• Tracey Hopkins

    Yes bigger closets and storage space but NOT SMALLER BEDROOMS!
    Ironically, after 34 years in the industry, I am a renter now. There is no way, as an empty nester who got left with all three kids "stuff", am I going to fit in any of the bedrooms when they don't have at least a 14 - 15 foot wall and another 12- 14 feet for the master, as well as decent sized spares with, yes, a lot of closet space to stash stuff. Here in Frisco, TX., the fastest growing city in the nation, the apartments are so high priced that one can get a better situation renting a house (a HUGE shadow market). Rent would be palatable if the units were generous in their size and the mandatory green space was better utilized.

  • Tracey,
    here in Washington state, people typically have to pay more for larger bedrooms and more storage. Newer constructed apartments have lack luster bedroom sizing and storage accommodation. It's the older constructed apartment homes that have the space people need. However, people need to consider that living in an apartment community requires a large adjustment. hauling all of your children's belongings with you will cost you more in the long run. The less is more mentality really needs to sink in with people these days.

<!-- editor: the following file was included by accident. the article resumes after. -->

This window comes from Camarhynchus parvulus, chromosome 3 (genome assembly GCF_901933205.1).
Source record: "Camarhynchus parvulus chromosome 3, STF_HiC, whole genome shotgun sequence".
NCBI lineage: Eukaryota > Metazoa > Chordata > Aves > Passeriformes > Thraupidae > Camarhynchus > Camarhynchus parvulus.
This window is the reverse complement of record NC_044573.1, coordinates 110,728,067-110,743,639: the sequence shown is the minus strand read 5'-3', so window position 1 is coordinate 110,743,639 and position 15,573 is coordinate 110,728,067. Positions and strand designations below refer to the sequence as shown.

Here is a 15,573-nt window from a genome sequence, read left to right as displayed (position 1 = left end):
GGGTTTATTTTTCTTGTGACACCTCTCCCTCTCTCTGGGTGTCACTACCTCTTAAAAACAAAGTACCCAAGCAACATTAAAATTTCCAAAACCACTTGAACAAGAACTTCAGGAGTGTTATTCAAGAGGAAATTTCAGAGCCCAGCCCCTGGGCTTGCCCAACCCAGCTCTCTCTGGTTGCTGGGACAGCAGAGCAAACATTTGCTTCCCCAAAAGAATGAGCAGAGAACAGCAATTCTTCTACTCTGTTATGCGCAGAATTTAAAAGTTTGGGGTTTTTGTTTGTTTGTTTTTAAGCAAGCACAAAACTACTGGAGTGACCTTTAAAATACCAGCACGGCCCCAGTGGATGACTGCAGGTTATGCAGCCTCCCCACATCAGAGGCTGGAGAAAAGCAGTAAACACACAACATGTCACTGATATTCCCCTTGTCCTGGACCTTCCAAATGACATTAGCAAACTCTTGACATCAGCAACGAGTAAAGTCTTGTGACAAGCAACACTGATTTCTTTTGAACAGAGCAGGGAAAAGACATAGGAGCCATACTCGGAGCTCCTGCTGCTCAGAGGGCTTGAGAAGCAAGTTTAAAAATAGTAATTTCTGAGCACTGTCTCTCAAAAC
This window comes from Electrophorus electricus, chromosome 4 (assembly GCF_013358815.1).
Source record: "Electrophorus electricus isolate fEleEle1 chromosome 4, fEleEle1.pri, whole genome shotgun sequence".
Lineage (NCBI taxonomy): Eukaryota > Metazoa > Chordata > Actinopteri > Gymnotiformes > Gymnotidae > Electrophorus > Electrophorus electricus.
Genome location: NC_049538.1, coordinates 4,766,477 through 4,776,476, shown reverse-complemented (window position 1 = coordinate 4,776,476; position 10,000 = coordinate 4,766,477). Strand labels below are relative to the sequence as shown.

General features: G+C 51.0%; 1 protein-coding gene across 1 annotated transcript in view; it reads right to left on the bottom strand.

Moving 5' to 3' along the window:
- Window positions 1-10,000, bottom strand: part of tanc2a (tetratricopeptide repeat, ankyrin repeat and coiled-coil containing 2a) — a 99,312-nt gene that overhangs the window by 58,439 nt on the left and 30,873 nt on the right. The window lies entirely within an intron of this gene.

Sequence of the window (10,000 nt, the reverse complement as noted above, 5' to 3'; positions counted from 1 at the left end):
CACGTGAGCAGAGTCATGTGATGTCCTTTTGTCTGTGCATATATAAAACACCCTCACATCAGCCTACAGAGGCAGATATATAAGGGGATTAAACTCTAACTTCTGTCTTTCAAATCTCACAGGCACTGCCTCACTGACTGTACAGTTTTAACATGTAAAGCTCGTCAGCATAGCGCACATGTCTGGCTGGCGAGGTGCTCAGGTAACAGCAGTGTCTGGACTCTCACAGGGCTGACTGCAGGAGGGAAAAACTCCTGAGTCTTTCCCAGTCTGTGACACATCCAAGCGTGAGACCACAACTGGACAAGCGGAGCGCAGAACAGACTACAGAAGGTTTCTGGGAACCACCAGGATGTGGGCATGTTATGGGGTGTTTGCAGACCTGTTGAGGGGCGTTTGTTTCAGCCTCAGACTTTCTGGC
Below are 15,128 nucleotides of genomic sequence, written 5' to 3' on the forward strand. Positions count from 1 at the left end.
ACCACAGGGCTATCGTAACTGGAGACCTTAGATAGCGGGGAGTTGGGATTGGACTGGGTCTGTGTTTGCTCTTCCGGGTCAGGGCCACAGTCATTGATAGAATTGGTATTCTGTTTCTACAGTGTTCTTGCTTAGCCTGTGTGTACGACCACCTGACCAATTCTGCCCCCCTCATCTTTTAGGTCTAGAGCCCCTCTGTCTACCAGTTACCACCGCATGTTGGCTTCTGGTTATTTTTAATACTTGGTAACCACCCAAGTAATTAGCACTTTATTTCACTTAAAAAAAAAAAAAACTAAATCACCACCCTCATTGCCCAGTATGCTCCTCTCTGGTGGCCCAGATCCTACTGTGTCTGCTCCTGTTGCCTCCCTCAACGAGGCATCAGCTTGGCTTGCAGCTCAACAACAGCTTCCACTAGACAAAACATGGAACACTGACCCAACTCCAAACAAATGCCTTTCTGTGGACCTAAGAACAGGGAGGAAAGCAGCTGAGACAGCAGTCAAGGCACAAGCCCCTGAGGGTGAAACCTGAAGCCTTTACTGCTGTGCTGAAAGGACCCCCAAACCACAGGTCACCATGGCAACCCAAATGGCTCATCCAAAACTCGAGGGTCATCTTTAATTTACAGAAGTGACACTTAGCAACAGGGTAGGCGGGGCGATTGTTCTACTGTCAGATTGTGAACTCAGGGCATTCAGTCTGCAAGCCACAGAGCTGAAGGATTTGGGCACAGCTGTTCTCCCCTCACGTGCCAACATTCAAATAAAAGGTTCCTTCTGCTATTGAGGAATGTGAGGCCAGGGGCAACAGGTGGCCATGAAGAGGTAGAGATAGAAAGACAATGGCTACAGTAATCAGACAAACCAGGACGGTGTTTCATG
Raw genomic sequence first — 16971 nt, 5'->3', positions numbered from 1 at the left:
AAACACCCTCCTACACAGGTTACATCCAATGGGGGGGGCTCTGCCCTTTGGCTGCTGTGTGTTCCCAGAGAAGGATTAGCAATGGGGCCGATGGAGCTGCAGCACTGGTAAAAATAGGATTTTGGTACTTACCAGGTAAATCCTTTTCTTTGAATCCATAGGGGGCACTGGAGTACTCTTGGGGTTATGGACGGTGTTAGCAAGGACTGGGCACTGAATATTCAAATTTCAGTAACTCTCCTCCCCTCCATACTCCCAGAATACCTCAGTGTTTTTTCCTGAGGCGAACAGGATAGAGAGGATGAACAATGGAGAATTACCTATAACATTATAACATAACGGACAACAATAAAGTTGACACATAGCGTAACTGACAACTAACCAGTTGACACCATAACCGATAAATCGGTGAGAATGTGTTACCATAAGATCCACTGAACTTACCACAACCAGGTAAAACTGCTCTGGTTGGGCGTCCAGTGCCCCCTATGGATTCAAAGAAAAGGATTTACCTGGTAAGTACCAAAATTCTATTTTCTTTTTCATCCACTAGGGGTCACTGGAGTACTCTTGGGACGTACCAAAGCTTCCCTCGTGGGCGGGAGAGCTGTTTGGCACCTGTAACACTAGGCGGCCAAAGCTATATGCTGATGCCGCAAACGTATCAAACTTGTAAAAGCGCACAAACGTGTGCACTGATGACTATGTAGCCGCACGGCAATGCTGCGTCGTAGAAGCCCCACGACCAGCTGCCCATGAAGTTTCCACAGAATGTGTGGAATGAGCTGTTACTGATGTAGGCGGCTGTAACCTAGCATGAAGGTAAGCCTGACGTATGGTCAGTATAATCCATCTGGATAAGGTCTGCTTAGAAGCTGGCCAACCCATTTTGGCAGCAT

• Tracey Hopkins

    Andrea

    Hi Andrea - I appreciate your opinions and understand where you are coming from as my experience is also in many metro areas outside of Texas including NYC, NJ, DC and San Francisco and certainly younger, less congested metros such as Denver, Phoenix, most of Florida - I say this to let you know that while things are bigger in Texas, not newly constructed bedrooms. At minimum a 12 ft wall, preferably a 14 ft in master bedrooms. Working with developers (so I also know to consider the cost of land and density) I almost always find useable dead space. And to stay fresh, I lease as much as I can and after 30 years the two hardest issues to overcome are buried bathrooms and 10x10 bedrooms.
    Now on getting them to bring less stuff, well, that's how we keep those many storage units full, eh? Love your feedback and thanks for commenting!

  • Tracy - Can you clarify what you mean by buried bathrooms? As in not enough storage space/vanity counter room?